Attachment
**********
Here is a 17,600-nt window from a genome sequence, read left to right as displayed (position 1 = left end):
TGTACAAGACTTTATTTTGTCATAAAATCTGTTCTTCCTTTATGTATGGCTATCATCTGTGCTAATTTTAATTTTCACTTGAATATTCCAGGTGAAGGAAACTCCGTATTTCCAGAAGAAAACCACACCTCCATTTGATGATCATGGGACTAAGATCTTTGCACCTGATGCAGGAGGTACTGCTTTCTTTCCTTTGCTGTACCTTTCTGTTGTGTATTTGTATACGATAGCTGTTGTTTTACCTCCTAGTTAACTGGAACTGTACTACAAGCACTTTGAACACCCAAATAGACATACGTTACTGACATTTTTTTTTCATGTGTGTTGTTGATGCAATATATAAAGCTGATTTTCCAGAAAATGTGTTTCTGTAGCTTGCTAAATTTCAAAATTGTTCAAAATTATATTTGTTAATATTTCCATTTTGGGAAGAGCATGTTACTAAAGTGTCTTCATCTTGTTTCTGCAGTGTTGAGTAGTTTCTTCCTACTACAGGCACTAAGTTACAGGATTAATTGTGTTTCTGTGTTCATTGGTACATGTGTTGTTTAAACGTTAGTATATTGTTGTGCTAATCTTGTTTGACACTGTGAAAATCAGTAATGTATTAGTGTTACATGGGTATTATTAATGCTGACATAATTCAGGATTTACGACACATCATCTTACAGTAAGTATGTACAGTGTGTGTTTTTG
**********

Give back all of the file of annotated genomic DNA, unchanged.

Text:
Here is a 17,600-nt window from a genome sequence, read left to right as displayed (position 1 = left end):
TGTACAAGACTTTATTTTGTCATAAAATCTGTTCTTCCTTTATGTATGGCTATCATCTGTGCTAATTTTAATTTTCACTTGAATATTCCAGGTGAAGGAAACTCCGTATTTCCAGAAGAAAACCACACCTCCATTTGATGATCATGGGACTAAGATCTTTGCACCTGATGCAGGAGGTACTGCTTTCTTTCCTTTGCTGTACCTTTCTGTTGTGTATTTGTATACGATAGCTGTTGTTTTACCTCCTAGTTAACTGGAACTGTACTACAAGCACTTTGAACACCCAAATAGACATACGTTACTGACATTTTTTTTTCATGTGTGTTGTTGATGCAATATATAAAGCTGATTTTCCAGAAAATGTGTTTCTGTAGCTTGCTAAATTTCAAAATTGTTCAAAATTATATTTGTTAATATTTCCATTTTGGGAAGAGCATGTTACTAAAGTGTCTTCATCTTGTTTCTGCAGTGTTGAGTAGTTTCTTCCTACTACAGGCACTAAGTTACAGGATTAATTGTGTTTCTGTGTTCATTGGTACATGTGTTGTTTAAACGTTAGTATATTGTTGTGCTAATCTTGTTTGACACTGTGAAAATCAGTAATGTATTAGTGTTACATGGGTATTATTAATGCTGACATAATTCAGGATTTACGACACATCATCTTACAGTAAGTATGTACAGTGTGTGTTTTTG